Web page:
If you think this sounds a trifle confusing, you’re not alone. While we applaud the CTA for never proposing a ban on photography, unlike some other major metropolitan transportation services, the policy is extremely vague, left to the subjective views of CTA employees who may not be properly trained on identifying suspicious behavior. Gaffney noted that people “take photographs all the time without incident”; however, the number of people who have had difficulties, nearly all of whom we would venture to guess are merely photography enthusiasts, are not insignificant.
The CTA system has a great attraction for photographers, both tourists, and residents. The tracks, trains, buses and stations define the city, both good and bad, and it is a shame that the CTA employees are giving the city a bad name by being jerks. For the record, I’ve taken hundreds2 of photos of various aspects of the CTA infrastructure and employees/passengers, and have not yet gotten more than a dirty look or two. I guess my time will come, eventually, we’ll see what happens when employees are contradicted by facts. They are not always pleased.
CTA Vice President of Marketing and Communications, Noelle Gaffney [↩]
now control the U.S. Senate, 41 votes to 59.The Democrats, based on this one very notable setback, seem poised now to attempt a strategy of retreat and appeasement, exactly as is being demanded by their harshest critics on Fox News. Evan Bayh, Barney Frank and the coalition of the pouty and lily livered seem to think voters in the fall will be drawn to the sight of their fluttering white flags.
The Chicago Transit Authority is so “committed to safety,” that it is urging commuters to report people committing “excessive photography/filming.” The sign posted inside the train stations places photographers on the same level as, say, a non-CTA employee walking the tracks or an unattended package or “noxious smells or smoke.”
In other words, it accuses photographers of being possible terrorists or just suicidal maniacs.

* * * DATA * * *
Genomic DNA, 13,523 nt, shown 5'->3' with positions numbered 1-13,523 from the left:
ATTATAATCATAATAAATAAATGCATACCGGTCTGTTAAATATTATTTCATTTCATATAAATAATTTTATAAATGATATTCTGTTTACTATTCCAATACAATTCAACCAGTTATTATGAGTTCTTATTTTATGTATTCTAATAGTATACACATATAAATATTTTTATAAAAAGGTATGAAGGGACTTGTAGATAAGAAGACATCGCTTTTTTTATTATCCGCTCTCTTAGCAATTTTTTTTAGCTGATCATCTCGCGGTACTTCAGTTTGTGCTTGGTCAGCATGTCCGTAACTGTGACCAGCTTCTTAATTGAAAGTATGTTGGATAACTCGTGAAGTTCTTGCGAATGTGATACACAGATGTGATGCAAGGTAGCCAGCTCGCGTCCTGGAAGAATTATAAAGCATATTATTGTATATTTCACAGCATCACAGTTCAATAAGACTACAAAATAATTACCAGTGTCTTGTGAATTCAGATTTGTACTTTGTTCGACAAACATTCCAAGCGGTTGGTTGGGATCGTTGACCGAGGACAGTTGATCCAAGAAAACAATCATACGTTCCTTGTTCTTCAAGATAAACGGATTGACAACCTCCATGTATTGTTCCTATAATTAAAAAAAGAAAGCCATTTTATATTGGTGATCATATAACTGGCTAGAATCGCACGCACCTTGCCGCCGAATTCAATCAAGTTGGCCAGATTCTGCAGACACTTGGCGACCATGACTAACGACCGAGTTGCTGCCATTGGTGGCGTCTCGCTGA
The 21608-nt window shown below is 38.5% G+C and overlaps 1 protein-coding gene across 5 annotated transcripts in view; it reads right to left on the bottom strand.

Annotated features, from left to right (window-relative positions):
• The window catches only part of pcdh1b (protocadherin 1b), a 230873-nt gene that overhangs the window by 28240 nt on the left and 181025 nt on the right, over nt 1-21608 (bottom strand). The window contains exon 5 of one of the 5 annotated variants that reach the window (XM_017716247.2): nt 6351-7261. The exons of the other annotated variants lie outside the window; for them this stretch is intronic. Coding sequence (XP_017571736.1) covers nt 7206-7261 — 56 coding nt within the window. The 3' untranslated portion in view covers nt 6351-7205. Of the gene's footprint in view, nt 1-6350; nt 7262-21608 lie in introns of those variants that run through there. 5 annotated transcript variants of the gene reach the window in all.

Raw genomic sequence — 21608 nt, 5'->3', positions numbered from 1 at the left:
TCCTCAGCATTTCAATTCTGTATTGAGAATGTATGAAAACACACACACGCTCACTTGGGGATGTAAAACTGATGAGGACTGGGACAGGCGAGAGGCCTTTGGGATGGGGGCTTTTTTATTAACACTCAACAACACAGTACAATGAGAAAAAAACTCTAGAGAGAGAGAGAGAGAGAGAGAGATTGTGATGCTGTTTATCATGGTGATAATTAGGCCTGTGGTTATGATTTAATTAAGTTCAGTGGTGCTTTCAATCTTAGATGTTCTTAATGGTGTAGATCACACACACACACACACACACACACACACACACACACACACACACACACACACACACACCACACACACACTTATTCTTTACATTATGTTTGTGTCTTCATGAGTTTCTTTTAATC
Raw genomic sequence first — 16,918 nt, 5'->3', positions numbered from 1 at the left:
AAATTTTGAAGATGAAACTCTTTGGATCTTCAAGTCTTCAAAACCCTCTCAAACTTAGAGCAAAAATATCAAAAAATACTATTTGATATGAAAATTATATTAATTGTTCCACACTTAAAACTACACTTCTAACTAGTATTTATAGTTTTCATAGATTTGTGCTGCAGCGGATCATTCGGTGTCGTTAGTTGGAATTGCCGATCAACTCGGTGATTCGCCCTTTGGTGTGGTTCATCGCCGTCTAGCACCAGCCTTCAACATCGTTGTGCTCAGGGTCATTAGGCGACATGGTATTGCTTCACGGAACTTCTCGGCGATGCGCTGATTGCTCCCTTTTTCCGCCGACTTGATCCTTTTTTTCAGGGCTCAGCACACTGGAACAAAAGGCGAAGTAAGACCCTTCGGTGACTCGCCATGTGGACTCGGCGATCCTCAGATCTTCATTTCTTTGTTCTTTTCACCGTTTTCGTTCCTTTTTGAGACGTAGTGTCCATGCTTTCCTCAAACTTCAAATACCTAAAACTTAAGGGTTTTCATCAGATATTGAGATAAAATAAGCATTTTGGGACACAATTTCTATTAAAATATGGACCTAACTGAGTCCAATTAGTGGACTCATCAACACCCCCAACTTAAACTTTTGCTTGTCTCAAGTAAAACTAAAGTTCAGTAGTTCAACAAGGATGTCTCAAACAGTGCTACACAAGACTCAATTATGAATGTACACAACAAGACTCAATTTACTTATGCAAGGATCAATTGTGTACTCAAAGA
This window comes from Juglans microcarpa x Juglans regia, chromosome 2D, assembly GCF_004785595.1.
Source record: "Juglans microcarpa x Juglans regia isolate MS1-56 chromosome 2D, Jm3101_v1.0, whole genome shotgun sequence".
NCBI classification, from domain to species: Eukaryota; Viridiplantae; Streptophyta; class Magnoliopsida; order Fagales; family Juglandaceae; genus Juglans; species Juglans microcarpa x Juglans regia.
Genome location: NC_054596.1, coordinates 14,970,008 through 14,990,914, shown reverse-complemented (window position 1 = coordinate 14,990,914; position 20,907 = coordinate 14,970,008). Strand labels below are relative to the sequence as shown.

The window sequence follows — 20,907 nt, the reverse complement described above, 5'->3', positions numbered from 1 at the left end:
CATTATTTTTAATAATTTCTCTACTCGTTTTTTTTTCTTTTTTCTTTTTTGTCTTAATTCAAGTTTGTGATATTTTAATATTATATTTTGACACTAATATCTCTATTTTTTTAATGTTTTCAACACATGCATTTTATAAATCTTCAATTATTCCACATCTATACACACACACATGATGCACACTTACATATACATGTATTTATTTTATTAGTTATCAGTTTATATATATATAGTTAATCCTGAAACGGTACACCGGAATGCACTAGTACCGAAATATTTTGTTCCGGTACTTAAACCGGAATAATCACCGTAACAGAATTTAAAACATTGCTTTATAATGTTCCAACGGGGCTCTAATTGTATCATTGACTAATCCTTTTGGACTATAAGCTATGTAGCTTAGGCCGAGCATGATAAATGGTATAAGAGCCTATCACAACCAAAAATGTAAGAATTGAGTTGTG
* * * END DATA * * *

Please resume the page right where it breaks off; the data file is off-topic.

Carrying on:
The problem is that these signs not only encourage commuters to dial 911 when seeing someone taking photos, which will tie up real emergencies, it contradicts the CTA’s own policy on photography and videography within train stations
So how many photos of St Paul’s Cathedral are taken every day? How easy would it be for someone to find a photo without even having to visit London? Pretty easy, methinks.1 Or just purchase a postcard, usually sold right in front of the building in question. And of course, what terrorist needs to have snapped art photos of architecturally and culturally significant buildings before planning their attack? None, remember? It’s just a movie plot, never happened in real life.
A BBC photographer was stopped from taking a picture of the sun setting by St Paul’s Cathedral in London. A real police officer and a fake “community support officer” stopped the photog and said he couldn’t take any pictures because with his professional-style camera, he might be an “al Qaeda operative” on a “scouting mission.” Now, St Paul’s is one of the most photographed buildings in the world (luckily, there is zero evidence that terrorists need photographs to plan their attacks), and presumably a smart al Qaeda operative with a yen to get some snaps would use a tiny tourist camera — or a hidden camera in his buttonhole. An ex-MP2 goes on to describe being stopped for talking into a hand-sized dictaphone in Trafalgar Square (where thousands of people talking in their phones — most of which have dictaphone capabilities — can be seen at any given time).
The real damage from terrorist attacks doesn’t come from the explosion. The real damage is done after the explosion, by the victims, who repeatedly and determinedly attack themselves, giving over reason in favor of terror. Every London cop who stops someone from taking a picture of a public building, every TSA agent who takes away your kid’s toothpaste, every NSA spook who wiretaps your email, does the terrorist’s job for him. Terrorism is about magnifying one mediagenic act of violence into one hundred billion acts of terrorized authoritarian idiocy. There were two al Qaeda operatives at St Paul’s that day: the cop and her sidekick, who were about Osama bin Laden’s business in London all day long.
BBC News photographer Jeff Overs was stopped and questioned for taking photographs in Westminster.
Speaking on The Andrew Marr Show, for which he takes photographs, Mr Overs said he was worried that policing against terrorism was making the UK feel like “the Eastern Bloc”.
I mean, what is the FBI going to say? “Well, there are a lot of stupid people accusing others of being terrorists, and we don’t have the mental energy to examine all of the leads.” Of course not. Still, perhaps they’ll stop harassing photographers one of these days: